It’s a play with big ideas about the racial aspects of Louisville’s difficult past. Despite the fact it is explicitly a Louisville play, it’s taken a long journey to get to the local stage.
Grisanti is a Louisville native, but when she first got the idea for “River City,” she was in graduate school for playwrighting at the University of Texas in Austin.
“We read several articles around the idea of cultural haunting, the sort of idea that geographical spaces are haunted by their history — specifically their racial history,” said Grisanti in a phone interview with Insider Louisville. She felt it was especially true for Louisville, a city whose current population still exhibits the segregation of the past.
As she considered cultural hauntings, her mind returned to the most famous Louisvillian.
“I kept getting the image of the Muhammad Ali poster downtown that says ‘Louisville’s Ali,’ and I realized in all the other posters, the possession is reversed.” So Diane Sawyer can own Louisville on a poster several stories high, but Louisville owns Ali. “I wrote an essay arguing that white Louisville was unconsciously attempting to atone for its racial past by adopting Muhammad Ali, this man they had once rejected.”
But she wasn’t done with those ideas yet. They were expressed again in a short story, which also included some of the characters that would eventually end up in “River City.” Finally, while still at UT Austin, Grisanti put all these ideas into a play that became the first draft of “River City.”
“The play had lots of readings, lots of workshops, lots of input — the play was constantly morphing,” said Grisanti.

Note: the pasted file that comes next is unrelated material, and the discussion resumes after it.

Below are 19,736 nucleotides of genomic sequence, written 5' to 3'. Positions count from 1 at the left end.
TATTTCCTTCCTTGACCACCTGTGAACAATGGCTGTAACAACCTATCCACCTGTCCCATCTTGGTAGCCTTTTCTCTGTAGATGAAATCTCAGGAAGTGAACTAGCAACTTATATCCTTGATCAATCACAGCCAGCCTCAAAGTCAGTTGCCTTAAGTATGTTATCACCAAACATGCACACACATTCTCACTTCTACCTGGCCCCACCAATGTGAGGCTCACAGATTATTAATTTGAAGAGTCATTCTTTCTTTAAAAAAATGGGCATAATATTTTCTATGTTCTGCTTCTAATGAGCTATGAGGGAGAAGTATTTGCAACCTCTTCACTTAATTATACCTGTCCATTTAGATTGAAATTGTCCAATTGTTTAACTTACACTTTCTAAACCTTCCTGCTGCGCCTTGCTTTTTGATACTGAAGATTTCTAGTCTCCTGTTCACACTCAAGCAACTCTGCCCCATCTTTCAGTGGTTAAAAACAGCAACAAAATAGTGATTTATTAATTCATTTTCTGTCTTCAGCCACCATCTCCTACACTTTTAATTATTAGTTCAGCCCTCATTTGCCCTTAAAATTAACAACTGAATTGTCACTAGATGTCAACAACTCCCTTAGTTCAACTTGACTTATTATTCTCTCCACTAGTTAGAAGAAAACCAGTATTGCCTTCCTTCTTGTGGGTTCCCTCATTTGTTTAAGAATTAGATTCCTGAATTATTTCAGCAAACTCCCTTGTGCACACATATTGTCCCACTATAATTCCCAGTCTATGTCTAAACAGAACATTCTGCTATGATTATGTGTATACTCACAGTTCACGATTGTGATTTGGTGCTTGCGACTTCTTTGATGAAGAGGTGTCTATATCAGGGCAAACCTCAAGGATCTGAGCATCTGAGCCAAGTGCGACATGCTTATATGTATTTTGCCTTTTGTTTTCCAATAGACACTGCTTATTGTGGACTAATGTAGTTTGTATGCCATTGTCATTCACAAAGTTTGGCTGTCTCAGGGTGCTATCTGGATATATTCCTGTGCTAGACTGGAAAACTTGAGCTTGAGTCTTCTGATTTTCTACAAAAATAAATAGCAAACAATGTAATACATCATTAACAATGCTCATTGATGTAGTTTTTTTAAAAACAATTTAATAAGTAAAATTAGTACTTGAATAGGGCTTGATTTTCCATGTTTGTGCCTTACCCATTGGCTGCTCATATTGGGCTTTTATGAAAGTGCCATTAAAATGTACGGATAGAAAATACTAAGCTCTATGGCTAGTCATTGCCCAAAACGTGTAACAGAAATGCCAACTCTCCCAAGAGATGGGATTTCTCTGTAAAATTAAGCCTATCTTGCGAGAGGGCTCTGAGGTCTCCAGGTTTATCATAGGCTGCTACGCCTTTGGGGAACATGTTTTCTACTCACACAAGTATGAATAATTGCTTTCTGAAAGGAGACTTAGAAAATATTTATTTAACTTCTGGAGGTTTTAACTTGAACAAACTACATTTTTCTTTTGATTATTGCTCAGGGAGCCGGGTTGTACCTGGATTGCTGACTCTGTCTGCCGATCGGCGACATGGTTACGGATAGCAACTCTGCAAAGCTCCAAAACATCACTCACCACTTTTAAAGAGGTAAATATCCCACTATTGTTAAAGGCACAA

While her project was morphing, Grisanti came home to Louisville and began a relationship with Theatre , where she has been in residence — along with her husband and fellow playwright Steve Moulds — since 2014.
Theatre  co-artistic director Amy Attaway is also the director of their production of “River City.”
“I’ve read a ton of drafts and gotten to know the characters over years,” Attaway said. “Which is a pretty unique opportunity as a director.”
Despte Attaway’s interest, when the play won its Rolling World Premiere, it meant Theatre  was going to have to wait a little while to add it to their season schedule.
The Rolling World Premiere is a big deal because it puts a playwright like Grisanti in some of the most important theaters in the country. It also gives a playwright the chance to work and change her script, to see it in front of audiences and to hear it performed by different actors.
Unlike other writers, say a novelist, playwrights work as part of a team. They have actors and directors, maybe even dramaturges and producers. Grisanti said listening to her collaborators is always important to her process, but it was especially important to this show.
“I was especially mindful, because I’m writing a play about African-American characters, mixed-race characters, a Latino character; it was important to me that this play had a lot of fingerprints on it,” she said. “And that I was always open to changing things and taking criticism from the actors who were embodying these roles.”